B: Yes he has worked mainly at tackle, again the more he can do the better his opportunities are so whether he can work into some kind of role on special teams, at tackle on offense, at guard on offense, tight end in short yardage situations, whatever it is then the better his opportunities are. If he is only in one spot then that just lessens the opportunities. He has been working at tackle, if he can broaden his playing exposure then that will just give him a better opportunity to have multiple rolls and be a part of the 45 active roster.
Q: How important is it, do you think, for him to get playing time this year?
B: I think if a player is ready then it is good for him to get playing time, if they are not ready then I don't really think it is that beneficial. A lot of times it just becomes a negative experience and they are not ready so not much positive comes out of it until they are ready.
Q: Do you mean not physically ready or is it about being mentally ready as well?
Q: Is he a quick learner?
B: Adrian is a pretty smart kid and he has had a lot of experience in pass blocking at Hawaii. I think that he is a little ahead of maybe the normal rookie in terms of pass protection. The running game is something he has had a little bit, say compare to Greg Randall who at Michigan State probably had a lot more exposure to run blocking and drive blocking as opposed to Adrian at Hawaii who had a lot more exposure to pass blocking and the run and shoot type runs which are draws and more screening type plays then the drive blocking type running game that say Michigan State ran. I am not really talking about either player, but just the background that they had coming into this league was a little bit different. I think that is probably reflected in their play. The things they have done a lot more of they are little bit ahead of compared to the things they have done less.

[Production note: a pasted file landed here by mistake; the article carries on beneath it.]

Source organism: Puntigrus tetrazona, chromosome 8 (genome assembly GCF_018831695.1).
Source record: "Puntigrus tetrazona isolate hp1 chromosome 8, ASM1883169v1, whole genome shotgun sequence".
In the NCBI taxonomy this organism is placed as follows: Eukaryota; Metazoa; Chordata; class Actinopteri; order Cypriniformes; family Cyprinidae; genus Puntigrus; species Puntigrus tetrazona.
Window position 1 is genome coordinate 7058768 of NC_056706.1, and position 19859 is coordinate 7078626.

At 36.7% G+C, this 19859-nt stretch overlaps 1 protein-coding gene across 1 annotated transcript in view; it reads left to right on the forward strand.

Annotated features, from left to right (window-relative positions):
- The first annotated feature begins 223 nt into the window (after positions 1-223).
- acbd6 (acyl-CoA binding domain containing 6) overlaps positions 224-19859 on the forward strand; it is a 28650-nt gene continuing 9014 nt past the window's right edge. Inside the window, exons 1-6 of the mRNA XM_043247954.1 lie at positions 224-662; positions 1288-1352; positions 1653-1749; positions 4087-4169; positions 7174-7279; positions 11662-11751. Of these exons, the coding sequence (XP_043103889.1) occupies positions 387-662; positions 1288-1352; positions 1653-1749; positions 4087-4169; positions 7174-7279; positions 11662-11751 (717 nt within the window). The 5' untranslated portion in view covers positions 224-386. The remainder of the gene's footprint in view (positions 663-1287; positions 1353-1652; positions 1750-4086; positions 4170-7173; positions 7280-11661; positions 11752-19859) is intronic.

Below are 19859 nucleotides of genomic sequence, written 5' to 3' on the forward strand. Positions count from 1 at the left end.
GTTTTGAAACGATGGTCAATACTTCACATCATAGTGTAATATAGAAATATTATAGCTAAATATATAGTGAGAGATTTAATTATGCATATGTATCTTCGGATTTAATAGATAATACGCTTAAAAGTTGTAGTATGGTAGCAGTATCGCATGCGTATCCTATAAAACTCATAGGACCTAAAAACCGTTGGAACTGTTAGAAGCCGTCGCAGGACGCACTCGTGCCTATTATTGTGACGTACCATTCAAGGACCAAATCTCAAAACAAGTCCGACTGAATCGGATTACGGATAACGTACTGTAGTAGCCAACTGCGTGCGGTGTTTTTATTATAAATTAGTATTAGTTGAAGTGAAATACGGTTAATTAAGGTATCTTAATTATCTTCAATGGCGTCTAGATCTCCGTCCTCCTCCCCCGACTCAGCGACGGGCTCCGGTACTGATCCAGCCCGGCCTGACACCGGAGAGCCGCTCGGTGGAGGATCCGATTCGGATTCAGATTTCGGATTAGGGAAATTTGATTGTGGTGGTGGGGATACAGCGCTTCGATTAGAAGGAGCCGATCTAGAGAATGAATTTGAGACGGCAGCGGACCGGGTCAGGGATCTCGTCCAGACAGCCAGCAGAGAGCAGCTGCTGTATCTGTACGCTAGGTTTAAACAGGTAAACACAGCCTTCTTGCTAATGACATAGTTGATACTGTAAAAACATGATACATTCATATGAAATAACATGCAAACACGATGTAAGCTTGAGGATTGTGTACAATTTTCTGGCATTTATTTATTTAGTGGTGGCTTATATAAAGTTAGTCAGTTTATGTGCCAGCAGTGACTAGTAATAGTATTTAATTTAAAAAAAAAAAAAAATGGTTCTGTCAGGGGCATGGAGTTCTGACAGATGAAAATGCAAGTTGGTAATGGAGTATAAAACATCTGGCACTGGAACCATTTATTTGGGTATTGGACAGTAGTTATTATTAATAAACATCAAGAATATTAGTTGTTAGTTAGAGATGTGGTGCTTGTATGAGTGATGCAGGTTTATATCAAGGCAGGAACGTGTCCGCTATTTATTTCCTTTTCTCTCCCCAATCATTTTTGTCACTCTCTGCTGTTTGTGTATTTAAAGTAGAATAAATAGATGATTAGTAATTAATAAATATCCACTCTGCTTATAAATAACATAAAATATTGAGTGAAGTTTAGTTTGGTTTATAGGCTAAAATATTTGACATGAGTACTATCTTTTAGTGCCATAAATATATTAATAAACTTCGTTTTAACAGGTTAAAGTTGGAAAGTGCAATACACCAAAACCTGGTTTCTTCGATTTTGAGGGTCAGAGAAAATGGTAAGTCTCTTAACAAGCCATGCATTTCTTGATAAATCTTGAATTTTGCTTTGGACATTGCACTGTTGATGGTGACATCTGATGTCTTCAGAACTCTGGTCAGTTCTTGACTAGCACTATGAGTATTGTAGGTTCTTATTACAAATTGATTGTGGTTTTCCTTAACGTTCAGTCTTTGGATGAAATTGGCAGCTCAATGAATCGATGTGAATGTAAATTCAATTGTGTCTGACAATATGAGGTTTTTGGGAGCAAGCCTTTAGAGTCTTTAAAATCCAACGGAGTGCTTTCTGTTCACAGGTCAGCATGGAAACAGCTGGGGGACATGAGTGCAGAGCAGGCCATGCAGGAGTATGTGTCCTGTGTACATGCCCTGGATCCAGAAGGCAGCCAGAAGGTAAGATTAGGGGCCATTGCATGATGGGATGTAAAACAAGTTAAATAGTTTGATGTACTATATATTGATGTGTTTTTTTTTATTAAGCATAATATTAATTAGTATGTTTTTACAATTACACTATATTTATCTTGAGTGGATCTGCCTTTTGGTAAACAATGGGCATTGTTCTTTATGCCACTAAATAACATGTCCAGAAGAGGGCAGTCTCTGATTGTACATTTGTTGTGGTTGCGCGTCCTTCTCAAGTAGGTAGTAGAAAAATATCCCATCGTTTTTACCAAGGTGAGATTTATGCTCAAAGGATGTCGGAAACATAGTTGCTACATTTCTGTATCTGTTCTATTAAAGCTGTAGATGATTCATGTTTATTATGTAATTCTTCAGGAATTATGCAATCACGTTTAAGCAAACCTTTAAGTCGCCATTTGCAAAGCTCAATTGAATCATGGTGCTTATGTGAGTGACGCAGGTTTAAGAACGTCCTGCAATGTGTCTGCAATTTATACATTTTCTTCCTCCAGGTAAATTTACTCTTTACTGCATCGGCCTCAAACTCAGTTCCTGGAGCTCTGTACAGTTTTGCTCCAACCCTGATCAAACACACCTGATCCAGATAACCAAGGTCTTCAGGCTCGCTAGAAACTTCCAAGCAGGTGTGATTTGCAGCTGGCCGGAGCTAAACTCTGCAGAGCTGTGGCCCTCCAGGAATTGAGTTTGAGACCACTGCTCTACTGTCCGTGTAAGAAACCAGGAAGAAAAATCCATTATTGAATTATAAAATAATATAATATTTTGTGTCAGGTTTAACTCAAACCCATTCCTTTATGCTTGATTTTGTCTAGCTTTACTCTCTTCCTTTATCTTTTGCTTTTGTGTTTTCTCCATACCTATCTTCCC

Q: Can you talk about Rod Rutledge he caught three passes last game is that a reflection that he is improving in practice has he gotten better as the year has gone on, or is it a game plan thing?